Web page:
Dryhólaey is a promontory with steep cliffs that extend into the sea, the highest elevation of 115 m being on the west. Three gaps pass trough Dryhólaey at water level. The island was formed by a volcanic eruption 100 thousand years ago. It is protected area under the nature conservation act, because large colonies of sea birds nest here. Lighthouse, dating from 1927, has the largest lens of any lighthouse in Iceland.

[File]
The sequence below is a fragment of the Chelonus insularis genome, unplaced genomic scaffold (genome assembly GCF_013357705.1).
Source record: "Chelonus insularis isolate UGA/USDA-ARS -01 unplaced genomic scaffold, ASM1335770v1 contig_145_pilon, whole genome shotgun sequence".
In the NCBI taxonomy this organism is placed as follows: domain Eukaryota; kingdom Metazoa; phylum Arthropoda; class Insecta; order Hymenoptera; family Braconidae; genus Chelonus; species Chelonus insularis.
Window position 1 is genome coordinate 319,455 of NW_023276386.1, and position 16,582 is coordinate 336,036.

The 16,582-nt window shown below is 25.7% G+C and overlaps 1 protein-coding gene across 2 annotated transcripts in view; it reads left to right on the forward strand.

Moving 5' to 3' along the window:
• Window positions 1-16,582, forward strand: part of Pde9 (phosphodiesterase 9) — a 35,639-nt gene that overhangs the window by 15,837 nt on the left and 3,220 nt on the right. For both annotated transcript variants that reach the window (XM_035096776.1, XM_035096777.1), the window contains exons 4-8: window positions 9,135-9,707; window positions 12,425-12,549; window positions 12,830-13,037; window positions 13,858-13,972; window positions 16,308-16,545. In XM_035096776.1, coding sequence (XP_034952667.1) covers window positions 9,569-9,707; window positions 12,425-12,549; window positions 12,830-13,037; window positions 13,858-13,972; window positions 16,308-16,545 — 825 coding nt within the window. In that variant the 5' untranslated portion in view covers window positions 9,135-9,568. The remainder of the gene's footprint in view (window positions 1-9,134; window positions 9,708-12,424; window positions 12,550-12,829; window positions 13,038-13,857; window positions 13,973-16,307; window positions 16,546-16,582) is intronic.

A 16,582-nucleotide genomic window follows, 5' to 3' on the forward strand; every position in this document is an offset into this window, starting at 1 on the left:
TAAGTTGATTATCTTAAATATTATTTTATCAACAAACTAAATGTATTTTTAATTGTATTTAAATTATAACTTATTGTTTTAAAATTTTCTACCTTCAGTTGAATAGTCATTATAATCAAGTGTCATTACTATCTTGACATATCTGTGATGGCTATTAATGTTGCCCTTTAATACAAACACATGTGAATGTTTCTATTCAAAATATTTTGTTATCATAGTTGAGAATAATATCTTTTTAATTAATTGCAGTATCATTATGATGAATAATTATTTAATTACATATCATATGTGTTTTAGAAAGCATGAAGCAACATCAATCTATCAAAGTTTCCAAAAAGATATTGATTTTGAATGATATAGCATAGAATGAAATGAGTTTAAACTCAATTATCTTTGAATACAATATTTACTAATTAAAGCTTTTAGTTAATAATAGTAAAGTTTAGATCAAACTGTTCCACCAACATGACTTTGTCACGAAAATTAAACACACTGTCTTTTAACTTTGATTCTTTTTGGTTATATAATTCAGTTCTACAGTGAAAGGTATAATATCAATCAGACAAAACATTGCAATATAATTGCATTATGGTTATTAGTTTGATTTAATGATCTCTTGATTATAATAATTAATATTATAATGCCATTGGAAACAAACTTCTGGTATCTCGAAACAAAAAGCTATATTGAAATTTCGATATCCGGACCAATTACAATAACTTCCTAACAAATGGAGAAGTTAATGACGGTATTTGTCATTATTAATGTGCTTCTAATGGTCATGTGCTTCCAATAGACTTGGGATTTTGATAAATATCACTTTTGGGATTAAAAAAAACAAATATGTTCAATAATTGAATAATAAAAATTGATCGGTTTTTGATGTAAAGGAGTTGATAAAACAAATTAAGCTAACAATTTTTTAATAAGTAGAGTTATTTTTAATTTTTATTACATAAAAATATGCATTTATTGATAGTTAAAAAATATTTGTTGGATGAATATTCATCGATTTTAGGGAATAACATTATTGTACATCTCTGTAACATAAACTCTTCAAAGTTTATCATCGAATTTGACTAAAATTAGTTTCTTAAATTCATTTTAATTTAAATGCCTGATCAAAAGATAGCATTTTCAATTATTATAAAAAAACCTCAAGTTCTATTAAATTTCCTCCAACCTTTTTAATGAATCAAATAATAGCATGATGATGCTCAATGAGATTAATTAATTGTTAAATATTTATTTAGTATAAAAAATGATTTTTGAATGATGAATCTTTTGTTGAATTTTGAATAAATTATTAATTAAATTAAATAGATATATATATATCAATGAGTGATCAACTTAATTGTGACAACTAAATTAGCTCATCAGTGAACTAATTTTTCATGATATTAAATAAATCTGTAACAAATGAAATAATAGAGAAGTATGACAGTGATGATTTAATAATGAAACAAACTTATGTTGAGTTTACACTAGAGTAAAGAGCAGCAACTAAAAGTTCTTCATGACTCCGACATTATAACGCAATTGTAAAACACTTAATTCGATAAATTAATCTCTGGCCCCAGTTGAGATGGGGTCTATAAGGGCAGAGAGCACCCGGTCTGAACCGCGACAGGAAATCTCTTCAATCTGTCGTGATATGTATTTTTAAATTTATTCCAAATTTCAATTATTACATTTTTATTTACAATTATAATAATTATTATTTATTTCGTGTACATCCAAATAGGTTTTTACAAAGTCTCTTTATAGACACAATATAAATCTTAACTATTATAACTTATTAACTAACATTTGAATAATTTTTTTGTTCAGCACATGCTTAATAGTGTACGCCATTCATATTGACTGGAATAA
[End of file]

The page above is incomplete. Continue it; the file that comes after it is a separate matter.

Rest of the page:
In front of the peninsula, there is a gigantic black arch of lava standing in the sea, which gave the peninsula its name.
At the southwest corner of Reynisfjall there are uniquely beautiful columnar basalt formations that extend eastward along the shoreline, forming a large vaulted cavern called Hálsanefshellir, one of most impressive natural monuments in Iceland.
Sunset shots from Reynisfjara Beach